People usually connect dyslexia with symptoms like poor reading, confusing letter shapes, and having problems with spelling. But there are many more (less known) symptoms of dyslexia, and dyslexia itself is a much broader disability – not just a reading one.
And remember, if you spot symptoms of dyslexia, you’ll do your kid a world of good by acting proactively and get help right away.
Dyslexia symptoms in babies and preschoolers (<3 year-olds)
Although dyslexia usually isn’t diagnosed until much later in a child’s life, you can check for symptoms (or at least indications) pretty early. Every toddler develops at their own pace, but there are still some signs that can indicate dyslexia, especially if you have a history of the disability in the family.
Dyslexia is genetic, so try to understand if someone in the family had issues reading, understanding texts, problems with letter reversals,… Maybe this person wasn’t diagnosed, as it often happened in the past, but has suffered from these symptoms throughout their life. If you find somebody that had issues, here are some of the things to look out for in babies and preschoolers:
- not recognizing the letters in their name
- problems with rhyming
- not using the right word for specific objects
- difficulty with sequences, like following directions, or reciting the alphabet
Symptoms of dyslexia in early elementary school pupils (4 to 6 year-olds)
Symptoms of dyslexia start getting more and more obvious when a child enters elementary school. That is because that’s when they start to learn to read and reading is where dyslexia symptoms are the most obvious.
Additionally, teachers work with the kids more, so they can spot the issues as well. Often, teachers are those who are the first to spot troubles. But so you don’t have to wait for your teacher’s opinion, here is what to look for:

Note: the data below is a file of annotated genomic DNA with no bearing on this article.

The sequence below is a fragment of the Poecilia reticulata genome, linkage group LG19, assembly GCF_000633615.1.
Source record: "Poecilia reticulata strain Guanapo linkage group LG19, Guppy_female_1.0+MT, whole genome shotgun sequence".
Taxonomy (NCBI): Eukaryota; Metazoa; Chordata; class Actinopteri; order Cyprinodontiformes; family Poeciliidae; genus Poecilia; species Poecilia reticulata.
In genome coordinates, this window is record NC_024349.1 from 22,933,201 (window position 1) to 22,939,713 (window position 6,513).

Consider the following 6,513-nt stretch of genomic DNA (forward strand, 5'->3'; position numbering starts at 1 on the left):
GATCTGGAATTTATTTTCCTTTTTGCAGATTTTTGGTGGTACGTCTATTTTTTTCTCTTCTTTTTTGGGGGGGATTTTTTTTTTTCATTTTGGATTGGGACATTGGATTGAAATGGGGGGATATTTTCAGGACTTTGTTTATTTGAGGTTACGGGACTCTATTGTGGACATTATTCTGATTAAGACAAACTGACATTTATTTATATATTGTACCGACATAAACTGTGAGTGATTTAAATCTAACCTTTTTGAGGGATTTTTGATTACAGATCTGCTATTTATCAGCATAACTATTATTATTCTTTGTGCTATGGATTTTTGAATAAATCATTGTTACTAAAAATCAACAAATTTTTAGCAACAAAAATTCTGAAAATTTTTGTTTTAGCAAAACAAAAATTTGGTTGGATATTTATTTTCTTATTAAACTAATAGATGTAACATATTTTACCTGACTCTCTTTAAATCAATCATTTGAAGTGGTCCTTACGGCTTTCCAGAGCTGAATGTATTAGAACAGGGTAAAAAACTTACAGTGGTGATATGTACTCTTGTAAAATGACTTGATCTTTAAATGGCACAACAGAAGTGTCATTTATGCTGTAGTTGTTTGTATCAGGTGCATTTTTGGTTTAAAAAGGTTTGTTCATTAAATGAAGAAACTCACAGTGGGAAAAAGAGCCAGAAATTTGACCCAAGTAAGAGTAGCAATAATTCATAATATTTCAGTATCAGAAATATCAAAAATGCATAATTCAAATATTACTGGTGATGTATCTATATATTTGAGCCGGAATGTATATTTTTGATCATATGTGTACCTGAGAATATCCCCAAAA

- Having trouble learning letter names
- Remembering the sounds letters make and connecting letters to sounds
- Often confusing letters that look similar (like b, d, p, and q)
- Often confusing letters that sound similar (like f and v, b and p, or d and t)
- Struggling to read familiar words (like the word bat)
- Reading seemingly improved when there are pictures next to text
- Substituting words when reading aloud, like saying mouse when the story says, mum
- Having trouble remembering how words are spelled
Dyslexia symptoms in elementary school pupils (7 to 9 year-olds)
Dyslexia does not get better with age. Children do not simply outgrow it. So if your kid had early issues and didn’t receive proper help, their symptoms will continue to evolve to those mentioned below:
- Confusing or skipping small words like for and of when reading aloud
- Having problems sounding out unknown words
- Having trouble recognizing sight words
- Struggling to explain what happened in a story or answer questions about key details
- Frequently reversing letters
- Having poor spelling, like spelling the same word correctly and incorrectly in the same exercise
- Avoiding reading whenever possible or getting frustrated or upset when reading
The biggest issue with children in elementary school is that their defense mechanisms start to kick in. Because they don’t like reading they start to avoid it. Which leads to them practicing less and less.
Now additional psychological problems start to appear. Children avoid situations where they could be judged because there ‘is something wrong with them’. It is important to show your kid they are in a safe environment where nobody is judging them. Help them overcome the psychological barriers so they can improve the underlying problems.
Dyslexia symptoms in teens & adults
If dyslexia doesn’t get attention through elementary school, it will leave consequences throughout your kid’s life. Keep in mind there are programs that help adults with dyslexia. Although they are more focused on coping mechanisms and workarounds, these programs can still help with the issues. Here are some symptoms of dyslexia in teens and adults:
- Slow reading, especially when reading aloud
- Leaving out words when reading aloud
- Difficulty remembering common abbreviations
- Often searching for words or using easier substitutes
- Often not “getting” the joke or having trouble understanding idioms and puns
- Taking a long time to complete reading assignments
- Having an easier time answering questions about a page of text if it’s read aloud
Getting help early is key
There is no cure for dyslexia. But being proactive, acting early, and finding the solutions that work for your kid can make a huge difference in your kid’s life. Find a teacher that’s prepared to work with you, work together and support your struggling reader. Show them they can and will make it. A positive attitude it’s what makes the world of difference.